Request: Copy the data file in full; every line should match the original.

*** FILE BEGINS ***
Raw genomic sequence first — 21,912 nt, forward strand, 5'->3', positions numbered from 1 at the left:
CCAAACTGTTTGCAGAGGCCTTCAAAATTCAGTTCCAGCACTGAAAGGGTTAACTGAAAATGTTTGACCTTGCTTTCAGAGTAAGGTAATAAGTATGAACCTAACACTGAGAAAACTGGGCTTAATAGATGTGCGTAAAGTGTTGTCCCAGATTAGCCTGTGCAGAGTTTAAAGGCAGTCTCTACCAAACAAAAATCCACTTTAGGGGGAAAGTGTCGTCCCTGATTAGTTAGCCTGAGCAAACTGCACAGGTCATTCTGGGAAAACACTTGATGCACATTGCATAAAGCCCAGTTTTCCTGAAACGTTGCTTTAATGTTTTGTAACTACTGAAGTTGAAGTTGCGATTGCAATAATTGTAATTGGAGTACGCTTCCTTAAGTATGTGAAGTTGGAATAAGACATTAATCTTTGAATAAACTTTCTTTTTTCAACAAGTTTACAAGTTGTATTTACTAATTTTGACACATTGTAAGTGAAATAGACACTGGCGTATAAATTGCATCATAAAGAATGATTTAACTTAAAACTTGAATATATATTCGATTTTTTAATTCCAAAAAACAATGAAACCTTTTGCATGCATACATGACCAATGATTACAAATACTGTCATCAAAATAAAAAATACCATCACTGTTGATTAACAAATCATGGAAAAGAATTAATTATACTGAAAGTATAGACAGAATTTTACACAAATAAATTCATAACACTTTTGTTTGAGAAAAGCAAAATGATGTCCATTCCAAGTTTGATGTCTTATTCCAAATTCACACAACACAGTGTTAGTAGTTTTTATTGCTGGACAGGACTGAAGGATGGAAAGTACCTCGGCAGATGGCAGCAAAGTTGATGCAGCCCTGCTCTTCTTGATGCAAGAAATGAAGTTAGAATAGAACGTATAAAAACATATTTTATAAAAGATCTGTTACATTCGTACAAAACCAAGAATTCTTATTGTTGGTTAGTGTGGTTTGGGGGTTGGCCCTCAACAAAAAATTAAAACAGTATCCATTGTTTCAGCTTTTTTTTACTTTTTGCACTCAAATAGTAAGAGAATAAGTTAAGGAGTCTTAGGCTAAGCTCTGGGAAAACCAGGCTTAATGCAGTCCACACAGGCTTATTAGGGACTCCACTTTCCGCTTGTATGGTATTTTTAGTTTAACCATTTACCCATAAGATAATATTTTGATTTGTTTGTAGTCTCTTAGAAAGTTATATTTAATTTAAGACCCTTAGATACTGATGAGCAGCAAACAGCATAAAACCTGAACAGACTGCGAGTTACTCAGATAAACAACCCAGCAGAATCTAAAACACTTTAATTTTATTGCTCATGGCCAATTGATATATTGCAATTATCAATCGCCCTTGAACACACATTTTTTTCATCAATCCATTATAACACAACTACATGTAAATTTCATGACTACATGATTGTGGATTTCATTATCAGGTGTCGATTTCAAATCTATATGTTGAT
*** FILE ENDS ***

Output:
Raw genomic sequence first — 21,912 nt, forward strand, 5'->3', positions numbered from 1 at the left:
CCAAACTGTTTGCAGAGGCCTTCAAAATTCAGTTCCAGCACTGAAAGGGTTAACTGAAAATGTTTGACCTTGCTTTCAGAGTAAGGTAATAAGTATGAACCTAACACTGAGAAAACTGGGCTTAATAGATGTGCGTAAAGTGTTGTCCCAGATTAGCCTGTGCAGAGTTTAAAGGCAGTCTCTACCAAACAAAAATCCACTTTAGGGGGAAAGTGTCGTCCCTGATTAGTTAGCCTGAGCAAACTGCACAGGTCATTCTGGGAAAACACTTGATGCACATTGCATAAAGCCCAGTTTTCCTGAAACGTTGCTTTAATGTTTTGTAACTACTGAAGTTGAAGTTGCGATTGCAATAATTGTAATTGGAGTACGCTTCCTTAAGTATGTGAAGTTGGAATAAGACATTAATCTTTGAATAAACTTTCTTTTTTCAACAAGTTTACAAGTTGTATTTACTAATTTTGACACATTGTAAGTGAAATAGACACTGGCGTATAAATTGCATCATAAAGAATGATTTAACTTAAAACTTGAATATATATTCGATTTTTTAATTCCAAAAAACAATGAAACCTTTTGCATGCATACATGACCAATGATTACAAATACTGTCATCAAAATAAAAAATACCATCACTGTTGATTAACAAATCATGGAAAAGAATTAATTATACTGAAAGTATAGACAGAATTTTACACAAATAAATTCATAACACTTTTGTTTGAGAAAAGCAAAATGATGTCCATTCCAAGTTTGATGTCTTATTCCAAATTCACACAACACAGTGTTAGTAGTTTTTATTGCTGGACAGGACTGAAGGATGGAAAGTACCTCGGCAGATGGCAGCAAAGTTGATGCAGCCCTGCTCTTCTTGATGCAAGAAATGAAGTTAGAATAGAACGTATAAAAACATATTTTATAAAAGATCTGTTACATTCGTACAAAACCAAGAATTCTTATTGTTGGTTAGTGTGGTTTGGGGGTTGGCCCTCAACAAAAAATTAAAACAGTATCCATTGTTTCAGCTTTTTTTTACTTTTTGCACTCAAATAGTAAGAGAATAAGTTAAGGAGTCTTAGGCTAAGCTCTGGGAAAACCAGGCTTAATGCAGTCCACACAGGCTTATTAGGGACTCCACTTTCCGCTTGTATGGTATTTTTAGTTTAACCATTTACCCATAAGATAATATTTTGATTTGTTTGTAGTCTCTTAGAAAGTTATATTTAATTTAAGACCCTTAGATACTGATGAGCAGCAAACAGCATAAAACCTGAACAGACTGCGAGTTACTCAGATAAACAACCCAGCAGAATCTAAAACACTTTAATTTTATTGCTCATGGCCAATTGATATATTGCAATTATCAATCGCCCTTGAACACACATTTTTTTCATCAATCCATTATAACACAACTACATGTAAATTTCATGACTACATGATTGTGGATTTCATTATCAGGTGTCGATTTCAAATCTATATGTTGAT